Public Education's Deeper Purpose

Alexis de Tocqueville's powerful observation in "Democracy in America," was that the foundation for American democracy and our common community is "...self-interest properly understood." He observed that the genius of the young nation was its ability to view self-interest with that of a larger community that "...summoned the best within them by appealing to selfishness." Public education is the bedrock for our democracy and where opportunity is borne from a commitment to social justice.

Peter W. Cookson, Jr., is this week's guest writer. In his essay, he argues that public education is where hearts and minds are forged, and where a shared future of a common American community is framed. The challenge the American community faces once again at the beginning of the school year is based on the promise of America - that all children, all of its citizens, are capable of high levels of achievement and must come to be treated as future members and leaders of our national community. - Eric Cooper

Peter W. Cookson Jr.
Guest blogger

Each year we learn what Americans think about public education when Phi Delta Kappa International and Gallup release their findings of the public's attitudes toward the public schools. The 2014 results have just been released. It seems most Americans are not getting with the program as written in Washington, D.C.

Over half of the respondents say local school boards should have the greatest influence in deciding what is taught in public schools. Sixty percent oppose the Common Core State Standards. Most Americans don't believe standardized tests help teachers know what to teach. Seventy percent of Americans don't remember reading or hearing about the PISA test scores in December 2013. In other words, top-down reform is having a hard time reaching the grass roots.

There are several ways to read these results. One way is to argue that if Americans knew more about the policy innovations coming out of the nation's capital, they would see the wisdom of more standardization and testing. Another is to acknowledge that the experts know best and we shouldn't be too upset if the folks beyond the Beltway just "don't get it."

I have a different interpretation. These results tell us most Americans really do understand the purpose of public education at a deeper level than any single policy can capture. Americans know that public education is meant to unite us, enlighten us, and provide a culture commons where our differences become a source of strength and not conflict.

The Founding Fathers were convinced the arc of justice begins at the school house door. Here is Thomas Jefferson writing to his good friend John Tyler in 1810: "I have in mind two great measures at heart, without which no republic can maintain itself in strength: 1.That of a general education. To enable every man to judge for himself what will secure or endanger freedom. 2. To divide every county into hundred, of such size that all children of each will be within reach of a central school in it."

Equal access to quality education is inscribed in our national, social and moral DNA. The PDK/Gallup poll numbers tell us that Americans know public education is the heartbeat of democracy.

Today, we are country at war with itself. Our deep wounds are open for all to see in Ferguson, Missouri. Instead of a people united, we are a people divided. The Pew Research Center's latest research indicates that less than 20 percent of Americans trust the federal government to do what is right. Public opinion polls show repeatedly that only 25 percent of Americans are satisfied with the direction of the country.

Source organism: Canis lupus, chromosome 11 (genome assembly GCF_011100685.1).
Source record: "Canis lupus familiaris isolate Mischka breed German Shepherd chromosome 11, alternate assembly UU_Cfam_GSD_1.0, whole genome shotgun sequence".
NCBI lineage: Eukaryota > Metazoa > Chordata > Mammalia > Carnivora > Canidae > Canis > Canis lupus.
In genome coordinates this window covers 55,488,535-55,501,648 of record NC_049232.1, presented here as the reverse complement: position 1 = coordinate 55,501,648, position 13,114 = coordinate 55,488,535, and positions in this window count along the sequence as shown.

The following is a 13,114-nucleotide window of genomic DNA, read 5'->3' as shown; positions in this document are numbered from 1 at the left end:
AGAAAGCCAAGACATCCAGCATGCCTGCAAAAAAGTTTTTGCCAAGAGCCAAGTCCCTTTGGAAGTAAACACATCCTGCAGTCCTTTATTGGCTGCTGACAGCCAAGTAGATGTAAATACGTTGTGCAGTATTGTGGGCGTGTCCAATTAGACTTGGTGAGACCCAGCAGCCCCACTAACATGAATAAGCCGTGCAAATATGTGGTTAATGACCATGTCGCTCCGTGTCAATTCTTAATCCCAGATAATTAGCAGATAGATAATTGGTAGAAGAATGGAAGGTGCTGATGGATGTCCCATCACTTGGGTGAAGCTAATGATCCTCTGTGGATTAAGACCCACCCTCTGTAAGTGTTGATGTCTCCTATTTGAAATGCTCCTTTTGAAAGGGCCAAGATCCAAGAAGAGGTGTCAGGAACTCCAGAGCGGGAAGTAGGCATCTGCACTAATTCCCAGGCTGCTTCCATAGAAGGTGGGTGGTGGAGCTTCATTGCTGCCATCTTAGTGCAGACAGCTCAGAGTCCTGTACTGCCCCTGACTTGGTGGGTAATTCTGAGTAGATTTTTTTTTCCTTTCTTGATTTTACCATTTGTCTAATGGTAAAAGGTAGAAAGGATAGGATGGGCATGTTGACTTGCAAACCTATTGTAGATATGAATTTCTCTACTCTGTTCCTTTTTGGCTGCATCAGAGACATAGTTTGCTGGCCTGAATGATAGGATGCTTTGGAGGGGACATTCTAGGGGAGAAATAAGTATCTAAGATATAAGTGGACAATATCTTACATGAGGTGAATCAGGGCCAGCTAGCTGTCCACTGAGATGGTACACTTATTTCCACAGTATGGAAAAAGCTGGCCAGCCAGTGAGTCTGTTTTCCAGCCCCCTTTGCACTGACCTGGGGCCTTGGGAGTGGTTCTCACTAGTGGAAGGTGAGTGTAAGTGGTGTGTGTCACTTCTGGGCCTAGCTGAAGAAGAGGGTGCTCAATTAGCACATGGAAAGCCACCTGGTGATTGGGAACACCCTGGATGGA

These wounds are not metaphorical, they are real. We see them all around us. We see them on the streets of Ferguson. There is only one institution capable of healing these wounds - public education. What the people in Ferguson and in thousands of communities across America are asking for is simple fairness. Equality of educational opportunity is the fundamental principle that gives fairness real meaning.

A fresh vision of school improvement draws on the Founder's original commitments and adds to them an inclusive multi-racial vision that draws strength and inspiration from the grass roots. Here are some basic ideas of where to start:

  1. Begin with the people who live with the problems
  2. Listen to what the community needs
  3. Include all the stakeholders
  4. Find low-cost, local solutions that can be managed by local people
  5. The power of common interest to create a culture of constant improvement
  6. Link communities together in a constructive national conversation
  7. Design equity into all aspects of school improvement
  8. Protect our national commons as we would the flag

Martin Luther King Jr. once said that we are caught in an inescapable web of mutuality; this simple truth is even truer today than it was 50 years ago. We need to return to his generous and positive vision.

Peter W. Cookson Jr. teaches sociology at Georgetown University and is Principal Researcher at American Institutes for Research. He is a prolific award-winning writer and serves on the board of directors of the National Urban Alliance (NUA) for Effective Education.

Eric J. Cooper is the founder and president of NUA, a nonprofit professional development organization that provides student-focused professional development, advocacy and organizational guidance to accelerate student achievement. He can be reached at